Russell Group unis launch partnership with new SQE provider

By on

Students at Manchester University and King’s College London will be offered BARBRI SQE workshops and fee discounts

The University of Manchester and King’s College London

Russell Group institutions the University of Manchester and King’s College London have joined forces with a new entrant Solicitors Qualifying Exam (SQE) provider to prepare their students to sit part one of the Legal Practice Course (LPC) replacement.

BARBRI will offer Manchester and King’s law and non-law students and alumni SQE workshops as well as “significant” discounts on fees for its SQE1 prep course, which launches in three months’ time. Workshops will take place at the universities’ campuses from next summer, ahead of the first SQE sit in November 2021.

The proposed SQE1 format is a computer-based, multiple-choice test, and workshops will provide exam tips by going over practice questions. There will also be sessions on wellbeing and resilience.

The US-based legal education provider, which until now has been mainly known in the UK for its New York and California bar exam prep courses, is aiming to go head-to-head with The University of Law (ULaw) and BPP Law School in the lucrative SQE market.

The 2021 Legal Cheek Law School Most Lists

BARBRI’s new university partnerships follow similar combinations struck up between ULaw and the universities of Exeter, Reading, Liverpool, East Anglia and, most recently, Sheffield.

BARBRI seems to be attempting to differentiate on price, using some of its US financial muscle to offer fees that are notably lower than the LPC. Last month it became the first legal education provider to go public with its SQE fees — offering a £6,000 SQE prep course, with SQE1 and SQE2 each costing £2,999. The cost to sit the exam, delivered by another US legal education company, Kaplan, is a further £3,980.

Commenting on today’s two new tie-ups, Sarah Hutchinson, UK managing director of BARBRI, said:

“This is a very exciting opportunity to work with prestigious universities and provide students with an affordable pathway to solicitor qualification.”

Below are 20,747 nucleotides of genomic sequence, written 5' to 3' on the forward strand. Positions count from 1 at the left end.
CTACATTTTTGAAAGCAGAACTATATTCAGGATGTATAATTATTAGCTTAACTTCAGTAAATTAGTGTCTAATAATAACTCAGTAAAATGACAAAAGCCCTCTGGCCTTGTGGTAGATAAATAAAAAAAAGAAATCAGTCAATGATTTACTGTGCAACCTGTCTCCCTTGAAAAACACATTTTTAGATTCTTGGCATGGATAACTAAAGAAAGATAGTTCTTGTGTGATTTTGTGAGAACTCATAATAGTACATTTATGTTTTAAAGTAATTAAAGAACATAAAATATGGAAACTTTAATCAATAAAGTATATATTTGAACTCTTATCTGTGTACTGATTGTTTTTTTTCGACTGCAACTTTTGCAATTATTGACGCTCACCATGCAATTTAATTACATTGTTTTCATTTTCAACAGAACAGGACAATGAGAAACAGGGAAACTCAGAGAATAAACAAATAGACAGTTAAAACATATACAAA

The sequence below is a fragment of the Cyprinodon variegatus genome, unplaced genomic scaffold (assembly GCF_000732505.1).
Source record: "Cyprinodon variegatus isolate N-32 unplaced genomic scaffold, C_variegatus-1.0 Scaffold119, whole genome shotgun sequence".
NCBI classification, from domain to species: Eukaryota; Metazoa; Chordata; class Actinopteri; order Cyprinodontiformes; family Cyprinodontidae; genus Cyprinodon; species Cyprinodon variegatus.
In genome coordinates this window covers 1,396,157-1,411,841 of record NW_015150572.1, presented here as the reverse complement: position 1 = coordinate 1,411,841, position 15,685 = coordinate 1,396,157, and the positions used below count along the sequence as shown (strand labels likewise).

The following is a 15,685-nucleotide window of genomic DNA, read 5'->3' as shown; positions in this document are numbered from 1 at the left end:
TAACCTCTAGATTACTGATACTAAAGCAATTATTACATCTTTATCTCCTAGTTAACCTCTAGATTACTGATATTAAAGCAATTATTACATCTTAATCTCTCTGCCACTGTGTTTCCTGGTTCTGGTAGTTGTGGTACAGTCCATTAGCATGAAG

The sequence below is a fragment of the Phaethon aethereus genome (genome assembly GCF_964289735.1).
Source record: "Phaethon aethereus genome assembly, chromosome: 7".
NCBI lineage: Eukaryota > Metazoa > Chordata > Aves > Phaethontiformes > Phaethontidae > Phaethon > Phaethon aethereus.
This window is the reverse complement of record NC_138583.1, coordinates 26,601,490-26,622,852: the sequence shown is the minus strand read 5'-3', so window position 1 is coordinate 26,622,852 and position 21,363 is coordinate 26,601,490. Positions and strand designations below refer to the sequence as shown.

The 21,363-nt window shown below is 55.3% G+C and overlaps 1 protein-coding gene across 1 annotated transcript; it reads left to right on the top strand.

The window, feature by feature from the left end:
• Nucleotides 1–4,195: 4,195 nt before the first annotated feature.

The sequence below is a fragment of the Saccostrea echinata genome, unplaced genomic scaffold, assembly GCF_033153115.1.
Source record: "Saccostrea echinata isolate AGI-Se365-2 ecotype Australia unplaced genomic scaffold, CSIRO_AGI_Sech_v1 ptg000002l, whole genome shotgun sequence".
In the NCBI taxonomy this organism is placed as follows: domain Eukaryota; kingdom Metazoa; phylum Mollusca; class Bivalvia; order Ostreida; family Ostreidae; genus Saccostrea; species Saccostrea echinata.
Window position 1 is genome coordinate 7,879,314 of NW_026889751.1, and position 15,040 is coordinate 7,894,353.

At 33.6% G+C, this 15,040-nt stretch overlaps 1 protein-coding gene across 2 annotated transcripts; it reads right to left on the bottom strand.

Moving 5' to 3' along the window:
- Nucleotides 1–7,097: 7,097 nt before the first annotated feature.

For all the latest commercial awareness info, and advance notification of Legal Cheek's careers events:

Sign up to the Legal Cheek Hub


The Maverick

Wasn’t a fan of Ulaw and Bpp and their duopoly in the LPC market. Some huge fees for their LPC.



So we will have a non-law graduate who has passed two very extensive MCQ exams and never written a sentence of law in their lives or had to learn a statute or the name of a case. I am very curious to know how they will find employment in a law firm when set against someone who has done a law degree or preparation that is more extensive than cramming for MCQ exams. Are they counting on having an excellent SQE score and marketing themselves with that (plus their degree and A Levels)? Do they think that will be enough for firms which will want their trainees/QWE employees to hit the ground running?

As for affordability, Legal Cheek forgets to mention that none of Barbri’s courses will attract government funding. So the initial outlay for Barbri may well be much more expensive than for courses that are more expensive but most of whose cost will be covered by the loan.


Explaining simple finance

Errrr loans have to be paid back. It’s not free money.



Although student loans company loans are never full paid back by most people so is a gift from tax payers to students in effect.



The “loans” are really just an income stream on the books of tertiary providers to provide the basis for capital borrowing. They are why so many of the more crap places just built more and more new buildings off borrowed cash and offered more and more crap degrees in an arms race that will end in disaster.



The SQE is such a rubbish idea lol I actually can’t believe it’s gone this far. It’s like some 4am suggestion that should have been ignored but in the absence of alternatives it’s now actually happening


Don't lose

Simon says…..



If the questions are like the multiple choice I have seen on the new BPP PGDL which prepares you either for the LPC or the SQE1 this year they are extremely easy. I have seen none lawyers be able to guess the answers. However the PDGL also has other types of questions too and is teaching the right stuff so not utterly disastrous this year at least.



Do they give different coloured pens for the first stage colouring in section now that the exam is being dumbed down because long sentences raised diversity issues?


Comments are closed.

Related Stories